How microfinance has become a central issue in Assam ahead of polls

The Sarbananda Sonowal-led government in December last year brought the Assam Microfinance Institutions (Regulation of Money Lending) Bill, 2020, that sought to cap the limit of borrower indebtedness, besides other measures
All over Assam, small groups of women have banded together in organisations that seem to have mushroomed overnight. They have different names but a common target: Microfinance companies. 

‘Death by debt’ was spoken of in hushed whispers in the state, but became a political issue important enough for the state government to pass (in flagrant violation of Reserve Bank of India norms) the Assam Microfinance Institutions (Regulation of Money Lending) Bill, 2020’ on December 30 last year with the stated intention of “protecting economically vulnerable people from microfinance institutions (MFI)” and money lenders.

This Bill sought to restrict the maximum limit of borrower indebtedness (significantly lower than the prescribed regulatory limit), the number of MFIs lending to a borrower, and specifics on permissible recovery activities. Some of these provisions directly challenge the authority of the RBI, which regulates banks and non-banking financial institutions (NBFCs), including NBFC-MFIs.

Microfinance has become a central election issue in the state that will go to the polls in April-May.

On February 5, 2020, Dibrugarh saw a unique procession of women. Thousands of women walked to the magistrate offices in Moran and Mahamara, and handed over a memorandum seeking permission to commit suicide over the conduct of recovery agents of MFIs and their high interest rates. The memorandum said the shame of recovery agents entering the homes of women who had taken loans, harassing them, and the high rate of interest pushed them into a nightmare from which there seemed no escape.

Leader of the Opposition Debabrata Saikia recently wrote a letter to the Assam Governor Jagdish Mukhi and urged the government to do away with the weekly or fortnightly system of loan repayment. He said many borrowers have been forced to resort to distress-sale of livestock, power tillers, two-wheelers and even land to make weekly or fortnightly repayment. Some women have had to sell gas cylinders given to them by the government under the Ujjwala Yojana to service the debt. Many have borrowed to repay the existing loans, falling deeper into the debt trap, Saikia said. State Finance Minister Himanta Biswa Sarma said he was shocked that some of “my sisters had to compromise their chastity to repay MFI debt. This is unacceptable”.

Amulya Neelam, who work on microfinance issues with NGO Dvara, says the problem is one of regulatory design. The first state that reported an MFI delinquency crisis was Andhra Pradesh in 2010, when the state government passed an Ordinance to control the lending activities of banks and NBFCs in the state. A year after the Ordinance, the Indian microfinance sector saw a decline in both overall loan portfolio and number of borrowers by around 20 per cent, and a significant decline in the average household consumption in the state. “Such knee-jerk reactions to instances of harassment by microlenders of over-indebted households deprive low-income households who have a legitimate demand for credit. It also begs the question of why citizens must shift to formal credit if basic protections cannot be provided to them in their interactions with lenders,” she says, adding that as Assam seems to be following a similar path, “it is incumbent upon the RBI to reflect on the issues plaguing the sector”.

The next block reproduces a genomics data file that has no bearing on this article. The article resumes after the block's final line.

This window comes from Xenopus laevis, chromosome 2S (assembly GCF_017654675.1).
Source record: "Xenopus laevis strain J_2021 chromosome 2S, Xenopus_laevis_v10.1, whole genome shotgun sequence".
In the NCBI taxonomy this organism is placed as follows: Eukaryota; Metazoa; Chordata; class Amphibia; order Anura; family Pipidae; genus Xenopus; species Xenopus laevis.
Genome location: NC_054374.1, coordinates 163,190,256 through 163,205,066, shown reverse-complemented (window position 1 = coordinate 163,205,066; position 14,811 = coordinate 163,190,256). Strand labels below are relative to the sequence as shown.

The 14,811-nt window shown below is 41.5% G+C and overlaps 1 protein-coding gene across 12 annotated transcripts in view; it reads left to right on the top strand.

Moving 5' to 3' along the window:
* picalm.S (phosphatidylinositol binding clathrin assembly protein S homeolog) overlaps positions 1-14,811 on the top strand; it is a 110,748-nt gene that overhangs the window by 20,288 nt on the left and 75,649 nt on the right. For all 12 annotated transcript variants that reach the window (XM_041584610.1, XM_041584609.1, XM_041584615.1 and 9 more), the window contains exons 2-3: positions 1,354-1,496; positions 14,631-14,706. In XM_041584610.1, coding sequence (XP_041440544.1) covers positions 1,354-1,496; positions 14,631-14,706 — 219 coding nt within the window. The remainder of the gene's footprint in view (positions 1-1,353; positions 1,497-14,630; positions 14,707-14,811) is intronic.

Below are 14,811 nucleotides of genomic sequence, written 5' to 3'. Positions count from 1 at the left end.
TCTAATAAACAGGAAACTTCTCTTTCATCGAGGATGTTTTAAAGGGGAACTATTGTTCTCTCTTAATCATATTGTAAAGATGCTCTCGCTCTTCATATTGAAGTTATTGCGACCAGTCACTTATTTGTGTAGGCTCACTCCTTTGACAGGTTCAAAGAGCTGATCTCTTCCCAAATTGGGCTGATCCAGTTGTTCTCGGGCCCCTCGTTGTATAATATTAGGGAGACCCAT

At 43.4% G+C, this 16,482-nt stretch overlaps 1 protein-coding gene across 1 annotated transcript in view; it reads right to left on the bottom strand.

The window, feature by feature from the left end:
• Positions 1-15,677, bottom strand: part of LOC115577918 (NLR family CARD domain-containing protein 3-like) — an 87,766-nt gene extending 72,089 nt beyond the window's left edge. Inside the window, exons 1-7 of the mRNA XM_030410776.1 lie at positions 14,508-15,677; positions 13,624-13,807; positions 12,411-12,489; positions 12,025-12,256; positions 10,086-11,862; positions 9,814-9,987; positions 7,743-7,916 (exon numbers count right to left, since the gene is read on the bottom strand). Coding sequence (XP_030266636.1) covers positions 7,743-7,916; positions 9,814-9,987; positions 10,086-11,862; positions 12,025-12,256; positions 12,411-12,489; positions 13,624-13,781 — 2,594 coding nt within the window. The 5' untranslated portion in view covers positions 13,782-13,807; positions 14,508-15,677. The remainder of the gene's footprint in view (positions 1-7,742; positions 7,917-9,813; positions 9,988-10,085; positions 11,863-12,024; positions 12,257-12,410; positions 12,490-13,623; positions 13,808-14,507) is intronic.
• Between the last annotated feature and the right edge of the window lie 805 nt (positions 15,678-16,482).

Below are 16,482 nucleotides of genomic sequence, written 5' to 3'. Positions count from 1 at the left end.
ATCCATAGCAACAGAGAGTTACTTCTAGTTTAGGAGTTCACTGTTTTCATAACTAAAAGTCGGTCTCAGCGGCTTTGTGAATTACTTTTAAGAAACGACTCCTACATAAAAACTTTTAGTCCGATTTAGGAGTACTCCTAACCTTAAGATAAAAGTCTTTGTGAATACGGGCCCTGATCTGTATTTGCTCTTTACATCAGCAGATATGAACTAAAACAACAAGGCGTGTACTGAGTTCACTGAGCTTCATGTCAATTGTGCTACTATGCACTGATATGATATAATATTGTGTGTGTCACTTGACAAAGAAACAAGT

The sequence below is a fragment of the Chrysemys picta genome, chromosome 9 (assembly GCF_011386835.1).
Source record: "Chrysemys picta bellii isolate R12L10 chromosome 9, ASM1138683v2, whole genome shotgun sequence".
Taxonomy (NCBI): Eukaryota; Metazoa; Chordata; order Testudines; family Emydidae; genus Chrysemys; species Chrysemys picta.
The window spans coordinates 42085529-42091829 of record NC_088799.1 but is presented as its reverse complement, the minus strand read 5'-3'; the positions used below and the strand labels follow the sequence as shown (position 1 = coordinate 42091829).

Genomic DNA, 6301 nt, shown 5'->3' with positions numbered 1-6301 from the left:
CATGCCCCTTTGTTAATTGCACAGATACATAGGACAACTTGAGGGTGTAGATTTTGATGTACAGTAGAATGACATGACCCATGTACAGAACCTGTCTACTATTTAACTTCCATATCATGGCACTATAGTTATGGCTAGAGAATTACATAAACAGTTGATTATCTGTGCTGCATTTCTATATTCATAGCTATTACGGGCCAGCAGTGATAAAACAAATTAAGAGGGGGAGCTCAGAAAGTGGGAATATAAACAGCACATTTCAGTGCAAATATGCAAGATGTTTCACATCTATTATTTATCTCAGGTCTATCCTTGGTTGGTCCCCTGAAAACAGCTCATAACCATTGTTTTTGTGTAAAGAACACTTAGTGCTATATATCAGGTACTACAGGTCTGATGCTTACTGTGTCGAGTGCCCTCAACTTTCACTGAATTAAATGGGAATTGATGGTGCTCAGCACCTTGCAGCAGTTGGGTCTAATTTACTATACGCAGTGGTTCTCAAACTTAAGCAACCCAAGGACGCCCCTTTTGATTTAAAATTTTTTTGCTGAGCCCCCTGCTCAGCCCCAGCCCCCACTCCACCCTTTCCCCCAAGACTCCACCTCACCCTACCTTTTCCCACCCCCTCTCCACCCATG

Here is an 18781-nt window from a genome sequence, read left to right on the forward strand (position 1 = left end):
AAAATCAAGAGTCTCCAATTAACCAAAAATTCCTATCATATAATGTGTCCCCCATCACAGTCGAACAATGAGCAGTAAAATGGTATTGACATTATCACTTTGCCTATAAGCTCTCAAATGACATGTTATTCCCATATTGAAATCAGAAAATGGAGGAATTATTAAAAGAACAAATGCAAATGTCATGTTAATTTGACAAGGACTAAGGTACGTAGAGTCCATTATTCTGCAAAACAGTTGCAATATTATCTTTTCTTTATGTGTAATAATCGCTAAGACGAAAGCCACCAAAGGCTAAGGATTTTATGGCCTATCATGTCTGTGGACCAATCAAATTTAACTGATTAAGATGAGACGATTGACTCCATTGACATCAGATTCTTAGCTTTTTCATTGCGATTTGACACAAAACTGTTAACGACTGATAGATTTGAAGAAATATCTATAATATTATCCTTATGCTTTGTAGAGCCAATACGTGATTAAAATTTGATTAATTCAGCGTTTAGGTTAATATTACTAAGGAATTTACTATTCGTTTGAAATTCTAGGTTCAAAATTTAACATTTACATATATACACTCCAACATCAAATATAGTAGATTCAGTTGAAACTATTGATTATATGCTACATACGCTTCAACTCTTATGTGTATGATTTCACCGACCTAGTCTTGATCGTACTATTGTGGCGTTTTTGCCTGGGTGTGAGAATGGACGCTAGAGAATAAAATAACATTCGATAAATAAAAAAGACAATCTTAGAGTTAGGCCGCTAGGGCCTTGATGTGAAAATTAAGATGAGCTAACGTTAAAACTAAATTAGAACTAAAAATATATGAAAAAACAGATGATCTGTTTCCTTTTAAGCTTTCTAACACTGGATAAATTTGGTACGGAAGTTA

Congress MP from Kaliabor Gaurav Gogoi says the problem — low income, unemployment, and debt — is deeper and generic. “Our manifesto committee is debating the matter. We will waive debt for the most vulnerable sections of society. The Northeast is big in the piggery sector and farmers have lost a lot because of an attack of the African swine flu. We are demanding the state government compensate them.” 

He says it is because issues like this are not addressed in time that people fall into the clutches of moneylenders and MFIs. This is also because Assam has on an average landholding of about 1 hectare and the cash-rich industries of tea, oil and fertiliser are in a decline. 

State Congress president Ripun Bora is more forthright. “We will waive the loans of farmers, especially the loans taken by women from microfinance institutions,” he says.

However, experts warn that the politics of it apart, haphazard regulation of the sector may be tantamount to throwing the baby out with the bathwater. “Political parties in Assam are now calling for loan waivers of microloans. Such political decisions may further worsen delinquencies, credit culture, and future credit prospects of borrowers,” says Neelam.

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